CPU Throttling

This works by placing some of the page-rendering burdens and performance bottlenecks onto the GPU rather than the CPU for better performance and overall site performance.

Where Is The Performance Tab?

To find this setting, you’ll need to click on the three-dot menu and select Settings. Once you’ve done this, select Show Advanced Settings at the bottom of the window. Scroll all the way down to the System section and select Use Hardware Acceleration when available. Once you’ve done this, close out Chrome and reopen it to load the performance tab.

3. User Input Guide: Reset Google Chrome

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If you’re unsure if anything you’ve done has changed Chrome’s performance, you can revert any changes to the web page browser’s settings by simply resetting Chrome.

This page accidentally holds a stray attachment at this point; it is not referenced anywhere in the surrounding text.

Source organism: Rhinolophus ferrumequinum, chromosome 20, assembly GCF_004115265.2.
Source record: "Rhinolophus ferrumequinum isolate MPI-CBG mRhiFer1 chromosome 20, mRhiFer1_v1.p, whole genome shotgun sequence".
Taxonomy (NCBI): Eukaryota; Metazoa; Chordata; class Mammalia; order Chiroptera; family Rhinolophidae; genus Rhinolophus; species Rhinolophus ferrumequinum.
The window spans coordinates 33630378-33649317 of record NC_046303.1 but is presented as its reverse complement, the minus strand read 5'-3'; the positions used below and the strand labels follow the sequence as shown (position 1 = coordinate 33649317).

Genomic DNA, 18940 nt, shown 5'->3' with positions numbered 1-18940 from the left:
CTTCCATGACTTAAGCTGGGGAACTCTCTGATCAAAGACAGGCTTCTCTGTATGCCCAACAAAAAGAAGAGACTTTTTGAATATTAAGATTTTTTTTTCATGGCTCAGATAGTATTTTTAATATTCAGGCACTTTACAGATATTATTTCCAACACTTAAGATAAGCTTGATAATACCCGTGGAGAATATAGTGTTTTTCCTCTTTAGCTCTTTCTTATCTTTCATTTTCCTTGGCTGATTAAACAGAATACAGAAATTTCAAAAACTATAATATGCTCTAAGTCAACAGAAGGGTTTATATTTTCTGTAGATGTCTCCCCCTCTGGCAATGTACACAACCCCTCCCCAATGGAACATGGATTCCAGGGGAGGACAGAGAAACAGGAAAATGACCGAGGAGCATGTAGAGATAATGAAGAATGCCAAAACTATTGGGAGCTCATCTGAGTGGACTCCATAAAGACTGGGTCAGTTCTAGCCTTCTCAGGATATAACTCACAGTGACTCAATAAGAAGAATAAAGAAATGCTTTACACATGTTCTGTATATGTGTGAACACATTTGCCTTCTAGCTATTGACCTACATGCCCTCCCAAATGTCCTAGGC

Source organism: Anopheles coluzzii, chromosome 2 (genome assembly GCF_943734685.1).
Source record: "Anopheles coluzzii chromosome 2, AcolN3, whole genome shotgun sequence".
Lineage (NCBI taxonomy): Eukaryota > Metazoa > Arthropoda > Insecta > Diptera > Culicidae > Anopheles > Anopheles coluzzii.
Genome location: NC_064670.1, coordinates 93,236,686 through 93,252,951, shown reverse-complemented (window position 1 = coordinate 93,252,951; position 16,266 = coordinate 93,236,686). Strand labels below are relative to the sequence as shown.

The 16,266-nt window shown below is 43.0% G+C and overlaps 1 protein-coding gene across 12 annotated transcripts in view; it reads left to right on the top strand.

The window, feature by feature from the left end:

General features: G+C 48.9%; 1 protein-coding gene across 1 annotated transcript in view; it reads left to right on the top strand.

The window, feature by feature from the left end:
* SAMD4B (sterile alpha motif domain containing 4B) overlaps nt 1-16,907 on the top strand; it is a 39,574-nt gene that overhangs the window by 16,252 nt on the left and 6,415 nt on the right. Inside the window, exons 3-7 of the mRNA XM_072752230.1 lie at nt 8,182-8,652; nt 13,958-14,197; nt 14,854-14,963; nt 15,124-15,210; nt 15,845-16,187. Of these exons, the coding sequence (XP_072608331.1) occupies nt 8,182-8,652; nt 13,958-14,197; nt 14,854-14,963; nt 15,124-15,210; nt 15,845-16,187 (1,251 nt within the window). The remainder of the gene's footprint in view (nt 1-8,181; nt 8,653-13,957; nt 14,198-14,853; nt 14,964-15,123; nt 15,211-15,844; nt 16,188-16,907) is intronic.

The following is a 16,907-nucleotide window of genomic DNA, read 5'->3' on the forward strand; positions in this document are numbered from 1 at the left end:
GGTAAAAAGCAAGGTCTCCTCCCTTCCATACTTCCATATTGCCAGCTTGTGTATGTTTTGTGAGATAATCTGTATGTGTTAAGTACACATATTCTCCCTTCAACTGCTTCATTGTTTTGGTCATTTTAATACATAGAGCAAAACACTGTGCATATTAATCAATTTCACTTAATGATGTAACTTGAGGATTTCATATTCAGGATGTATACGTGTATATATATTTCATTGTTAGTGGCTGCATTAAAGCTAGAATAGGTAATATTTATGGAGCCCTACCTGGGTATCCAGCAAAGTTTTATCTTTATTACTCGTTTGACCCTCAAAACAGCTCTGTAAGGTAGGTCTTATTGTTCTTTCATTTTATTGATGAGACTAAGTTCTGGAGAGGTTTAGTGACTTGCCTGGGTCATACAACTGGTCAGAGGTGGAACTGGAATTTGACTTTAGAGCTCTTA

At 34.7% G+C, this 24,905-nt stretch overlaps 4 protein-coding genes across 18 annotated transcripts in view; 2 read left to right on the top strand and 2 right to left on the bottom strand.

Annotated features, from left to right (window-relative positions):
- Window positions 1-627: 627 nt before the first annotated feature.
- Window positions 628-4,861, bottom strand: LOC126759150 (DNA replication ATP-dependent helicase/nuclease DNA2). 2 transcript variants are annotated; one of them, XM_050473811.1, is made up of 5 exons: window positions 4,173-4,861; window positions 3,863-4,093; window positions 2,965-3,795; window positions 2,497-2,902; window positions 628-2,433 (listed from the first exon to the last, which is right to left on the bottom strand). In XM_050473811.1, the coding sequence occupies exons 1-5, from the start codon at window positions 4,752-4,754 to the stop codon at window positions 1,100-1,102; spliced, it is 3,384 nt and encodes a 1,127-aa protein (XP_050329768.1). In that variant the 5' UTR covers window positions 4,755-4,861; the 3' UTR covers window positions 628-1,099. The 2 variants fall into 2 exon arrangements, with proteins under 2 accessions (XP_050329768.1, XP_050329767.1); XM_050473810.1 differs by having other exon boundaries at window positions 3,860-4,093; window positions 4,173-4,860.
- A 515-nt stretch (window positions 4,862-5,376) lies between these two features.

How to improve page load speed?

To do this, go beneath the hardware acceleration option, and you’ll see Reset Settings.

Confirm your selection. Remember that while Chrome won’t reset things such as your bookmarks, browsing history, or saved passwords, it will reset settings like your default start page, new tab page, pinned tabs, and default search engine.

If you want to improve the performance of your website, using Chrome DevTools is a great place to start.

Improved and Fully Interactive Web Applications

The Performance tab provides a detailed view of your website’s performance by measuring metrics like page load time, network requests, and CPU usage. 

Here are some of the features you can use to improve your website’s performance: 

1. Main Thread:

The Main Thread section of a web page’s performance analysis report provides valuable insights into how long it takes for the main thread to load and render the page.

The main thread executes JavaScript code, handles user input, and updates the page’s visual elements. By analyzing the time taken by the main thread to load and render the page, you can identify potential bottlenecks in your JavaScript code and optimize it for better performance.